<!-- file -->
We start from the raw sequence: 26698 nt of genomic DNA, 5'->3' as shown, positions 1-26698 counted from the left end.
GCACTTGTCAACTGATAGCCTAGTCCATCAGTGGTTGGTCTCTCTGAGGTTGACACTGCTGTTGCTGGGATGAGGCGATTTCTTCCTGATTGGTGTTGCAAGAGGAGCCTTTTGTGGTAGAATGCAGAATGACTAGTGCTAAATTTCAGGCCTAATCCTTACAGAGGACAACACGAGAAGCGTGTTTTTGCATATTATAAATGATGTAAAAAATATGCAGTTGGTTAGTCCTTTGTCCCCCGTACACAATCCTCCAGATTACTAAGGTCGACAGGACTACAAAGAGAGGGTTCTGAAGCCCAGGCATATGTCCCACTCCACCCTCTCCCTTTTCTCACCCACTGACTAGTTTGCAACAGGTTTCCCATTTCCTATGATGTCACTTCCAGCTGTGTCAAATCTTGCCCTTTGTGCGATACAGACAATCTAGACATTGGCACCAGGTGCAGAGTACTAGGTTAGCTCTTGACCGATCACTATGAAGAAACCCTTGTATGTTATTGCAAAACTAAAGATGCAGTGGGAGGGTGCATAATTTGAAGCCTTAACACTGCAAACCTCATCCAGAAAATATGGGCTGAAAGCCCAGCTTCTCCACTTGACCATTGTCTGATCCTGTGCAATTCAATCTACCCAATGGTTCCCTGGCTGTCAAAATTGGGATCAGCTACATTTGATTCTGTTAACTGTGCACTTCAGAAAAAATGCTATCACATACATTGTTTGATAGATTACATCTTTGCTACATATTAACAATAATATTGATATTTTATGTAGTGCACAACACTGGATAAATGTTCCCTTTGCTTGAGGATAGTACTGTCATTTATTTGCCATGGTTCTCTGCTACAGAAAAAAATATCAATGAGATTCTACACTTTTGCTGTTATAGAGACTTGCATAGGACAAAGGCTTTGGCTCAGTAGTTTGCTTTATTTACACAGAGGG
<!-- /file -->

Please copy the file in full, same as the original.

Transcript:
We start from the raw sequence: 26698 nt of genomic DNA, 5'->3' as shown, positions 1-26698 counted from the left end.
GCACTTGTCAACTGATAGCCTAGTCCATCAGTGGTTGGTCTCTCTGAGGTTGACACTGCTGTTGCTGGGATGAGGCGATTTCTTCCTGATTGGTGTTGCAAGAGGAGCCTTTTGTGGTAGAATGCAGAATGACTAGTGCTAAATTTCAGGCCTAATCCTTACAGAGGACAACACGAGAAGCGTGTTTTTGCATATTATAAATGATGTAAAAAATATGCAGTTGGTTAGTCCTTTGTCCCCCGTACACAATCCTCCAGATTACTAAGGTCGACAGGACTACAAAGAGAGGGTTCTGAAGCCCAGGCATATGTCCCACTCCACCCTCTCCCTTTTCTCACCCACTGACTAGTTTGCAACAGGTTTCCCATTTCCTATGATGTCACTTCCAGCTGTGTCAAATCTTGCCCTTTGTGCGATACAGACAATCTAGACATTGGCACCAGGTGCAGAGTACTAGGTTAGCTCTTGACCGATCACTATGAAGAAACCCTTGTATGTTATTGCAAAACTAAAGATGCAGTGGGAGGGTGCATAATTTGAAGCCTTAACACTGCAAACCTCATCCAGAAAATATGGGCTGAAAGCCCAGCTTCTCCACTTGACCATTGTCTGATCCTGTGCAATTCAATCTACCCAATGGTTCCCTGGCTGTCAAAATTGGGATCAGCTACATTTGATTCTGTTAACTGTGCACTTCAGAAAAAATGCTATCACATACATTGTTTGATAGATTACATCTTTGCTACATATTAACAATAATATTGATATTTTATGTAGTGCACAACACTGGATAAATGTTCCCTTTGCTTGAGGATAGTACTGTCATTTATTTGCCATGGTTCTCTGCTACAGAAAAAAATATCAATGAGATTCTACACTTTTGCTGTTATAGAGACTTGCATAGGACAAAGGCTTTGGCTCAGTAGTTTGCTTTATTTACACAGAGGG